Health & Care

There are different breeds of lamb available, and the actual care that is required will depend on the breed. Some may require regular sheering for example, while others will shed their coat and not need any sheering whatsoever. If you have a male and plan to keep it as a pet, it will need to be neutered as soon as possible, otherwise, it can grow aggressive and difficult to live with.

If you do intend to keep the lamb as a pet, it is recommended that you have annual vaccinations and have it regularly dewormed. Finally, you will also need to clip your lamb’s hooves, but this is best left to a professional unless you have experience already. If you get it wrong, you can cause serious discomfort to your lamb.

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Diet and Nutrition

Your lamb will need bottle-feeding when young, and this requires replacement milk specifically made for lambs. They require grass to graze on, and they prefer coarse grass. A local feed store should stock this and, if you are struggling, there are online stores that will sell the feed and deliver it to your home. Use grain supplements to ensure that your lamb is getting all the nutrients it requires.

Suitable For:

Lambs can make good pets, but there are some potential pitfalls that you will need to overcome. The greatest downside of keeping a lamb as a pet is that it can rarely be housetrained. This means that your lamb will have to wear nappies while indoors. Lambs are also kept as livestock, although it is worth noting that you are unlikely to make money from lamb’s wool or hides unless you have an artisanal quality show breed.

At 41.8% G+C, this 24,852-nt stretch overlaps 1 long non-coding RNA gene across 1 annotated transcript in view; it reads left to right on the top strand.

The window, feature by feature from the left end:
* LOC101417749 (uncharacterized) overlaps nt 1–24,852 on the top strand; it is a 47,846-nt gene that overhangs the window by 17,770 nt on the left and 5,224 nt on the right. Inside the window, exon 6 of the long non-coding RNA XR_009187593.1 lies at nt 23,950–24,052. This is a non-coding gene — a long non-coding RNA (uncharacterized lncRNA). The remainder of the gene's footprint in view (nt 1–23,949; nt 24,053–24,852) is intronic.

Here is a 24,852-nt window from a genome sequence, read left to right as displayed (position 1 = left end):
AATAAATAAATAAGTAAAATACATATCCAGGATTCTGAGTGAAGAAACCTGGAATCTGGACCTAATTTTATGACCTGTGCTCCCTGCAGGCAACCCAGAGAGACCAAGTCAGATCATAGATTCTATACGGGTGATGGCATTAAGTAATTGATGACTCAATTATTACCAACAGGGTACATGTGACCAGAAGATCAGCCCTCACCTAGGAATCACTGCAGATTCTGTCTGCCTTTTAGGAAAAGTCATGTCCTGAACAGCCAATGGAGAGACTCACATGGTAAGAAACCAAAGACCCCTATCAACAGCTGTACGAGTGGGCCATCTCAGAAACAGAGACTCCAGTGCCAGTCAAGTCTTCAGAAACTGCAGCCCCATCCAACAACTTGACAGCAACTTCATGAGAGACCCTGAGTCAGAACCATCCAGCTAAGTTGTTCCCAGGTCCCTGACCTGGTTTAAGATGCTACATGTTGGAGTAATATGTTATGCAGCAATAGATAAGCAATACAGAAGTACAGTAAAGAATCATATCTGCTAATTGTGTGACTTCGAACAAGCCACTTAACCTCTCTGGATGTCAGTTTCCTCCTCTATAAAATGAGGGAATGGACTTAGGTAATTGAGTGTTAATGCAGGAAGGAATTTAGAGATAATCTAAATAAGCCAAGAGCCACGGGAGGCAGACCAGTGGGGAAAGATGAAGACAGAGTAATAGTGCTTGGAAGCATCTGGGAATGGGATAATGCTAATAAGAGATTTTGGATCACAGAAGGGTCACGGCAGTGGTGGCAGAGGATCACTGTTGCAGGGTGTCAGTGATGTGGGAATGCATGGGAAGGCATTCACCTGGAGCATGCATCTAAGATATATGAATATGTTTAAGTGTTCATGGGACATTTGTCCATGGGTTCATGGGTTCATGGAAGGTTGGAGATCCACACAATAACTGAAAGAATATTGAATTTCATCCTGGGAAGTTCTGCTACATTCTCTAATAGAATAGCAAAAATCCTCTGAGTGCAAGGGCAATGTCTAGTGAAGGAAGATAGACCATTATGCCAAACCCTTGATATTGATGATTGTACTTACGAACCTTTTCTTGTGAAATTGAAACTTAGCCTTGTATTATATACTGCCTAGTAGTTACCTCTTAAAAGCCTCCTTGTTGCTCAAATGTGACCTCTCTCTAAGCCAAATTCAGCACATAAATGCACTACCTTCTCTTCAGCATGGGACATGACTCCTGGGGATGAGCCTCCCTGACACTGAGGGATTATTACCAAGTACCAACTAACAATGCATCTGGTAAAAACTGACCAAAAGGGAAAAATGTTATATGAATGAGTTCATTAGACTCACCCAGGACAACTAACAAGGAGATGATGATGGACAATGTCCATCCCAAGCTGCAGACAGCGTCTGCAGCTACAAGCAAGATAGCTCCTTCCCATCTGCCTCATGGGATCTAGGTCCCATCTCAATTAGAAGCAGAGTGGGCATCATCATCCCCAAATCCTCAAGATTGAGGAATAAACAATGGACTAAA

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Sheep Overview

Image Credit: manfredrichter, Pixabay

A sheep is an adult sheep over 12 months. Before this, they are known as lambs, regardless of their gender. However, once a lamb reaches 12 months, it graduates to becoming a sheep and is called a ewe if it is female, or a ram if it is male. Rams and ewes can have very different temperaments, but both are kept as livestock around the world, and are particularly popular for their wool and for their meat, although lamb meat is more popular than mutton, which is the name given to the meat of older sheep. It is very rare to keep sheep as pets, especially indoor pets.

Personality / Character

Sheep were first domesticated in 5,000 BCE. Their remains have been found in various sites across the Middle East, Europe, and Central Asia. They are bred and raised for their meat, wool, and their milk. There are believed to be approximately one billion sheep in the world. They are prevalent in countries and areas where there is substantial grassland, and there are hundreds of different breeds and hybrids, each with its own characteristics and traits.